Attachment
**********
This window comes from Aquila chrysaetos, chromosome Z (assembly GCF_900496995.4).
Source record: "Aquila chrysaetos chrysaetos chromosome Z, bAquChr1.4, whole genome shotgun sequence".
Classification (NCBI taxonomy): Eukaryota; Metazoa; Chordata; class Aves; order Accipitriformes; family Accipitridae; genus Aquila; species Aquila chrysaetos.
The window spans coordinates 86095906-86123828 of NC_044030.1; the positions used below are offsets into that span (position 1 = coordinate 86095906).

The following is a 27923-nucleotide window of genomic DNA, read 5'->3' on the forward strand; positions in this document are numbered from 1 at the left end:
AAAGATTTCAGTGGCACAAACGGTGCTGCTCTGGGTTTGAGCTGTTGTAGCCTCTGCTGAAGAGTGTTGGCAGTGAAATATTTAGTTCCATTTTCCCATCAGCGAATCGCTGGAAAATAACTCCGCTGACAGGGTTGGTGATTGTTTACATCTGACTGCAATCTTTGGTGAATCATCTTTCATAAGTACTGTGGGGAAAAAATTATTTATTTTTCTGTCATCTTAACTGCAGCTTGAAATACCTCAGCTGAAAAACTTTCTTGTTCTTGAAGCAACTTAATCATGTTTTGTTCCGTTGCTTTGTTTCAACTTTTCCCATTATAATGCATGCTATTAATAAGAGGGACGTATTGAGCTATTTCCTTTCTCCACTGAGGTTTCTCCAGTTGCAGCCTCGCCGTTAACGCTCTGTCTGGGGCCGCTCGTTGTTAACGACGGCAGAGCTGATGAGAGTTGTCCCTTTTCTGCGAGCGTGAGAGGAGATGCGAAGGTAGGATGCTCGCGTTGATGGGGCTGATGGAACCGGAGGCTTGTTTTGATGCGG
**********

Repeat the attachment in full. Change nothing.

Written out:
This window comes from Aquila chrysaetos, chromosome Z (assembly GCF_900496995.4).
Source record: "Aquila chrysaetos chrysaetos chromosome Z, bAquChr1.4, whole genome shotgun sequence".
Classification (NCBI taxonomy): Eukaryota; Metazoa; Chordata; class Aves; order Accipitriformes; family Accipitridae; genus Aquila; species Aquila chrysaetos.
The window spans coordinates 86095906-86123828 of NC_044030.1; the positions used below are offsets into that span (position 1 = coordinate 86095906).

The following is a 27923-nucleotide window of genomic DNA, read 5'->3' on the forward strand; positions in this document are numbered from 1 at the left end:
AAAGATTTCAGTGGCACAAACGGTGCTGCTCTGGGTTTGAGCTGTTGTAGCCTCTGCTGAAGAGTGTTGGCAGTGAAATATTTAGTTCCATTTTCCCATCAGCGAATCGCTGGAAAATAACTCCGCTGACAGGGTTGGTGATTGTTTACATCTGACTGCAATCTTTGGTGAATCATCTTTCATAAGTACTGTGGGGAAAAAATTATTTATTTTTCTGTCATCTTAACTGCAGCTTGAAATACCTCAGCTGAAAAACTTTCTTGTTCTTGAAGCAACTTAATCATGTTTTGTTCCGTTGCTTTGTTTCAACTTTTCCCATTATAATGCATGCTATTAATAAGAGGGACGTATTGAGCTATTTCCTTTCTCCACTGAGGTTTCTCCAGTTGCAGCCTCGCCGTTAACGCTCTGTCTGGGGCCGCTCGTTGTTAACGACGGCAGAGCTGATGAGAGTTGTCCCTTTTCTGCGAGCGTGAGAGGAGATGCGAAGGTAGGATGCTCGCGTTGATGGGGCTGATGGAACCGGAGGCTTGTTTTGATGCGG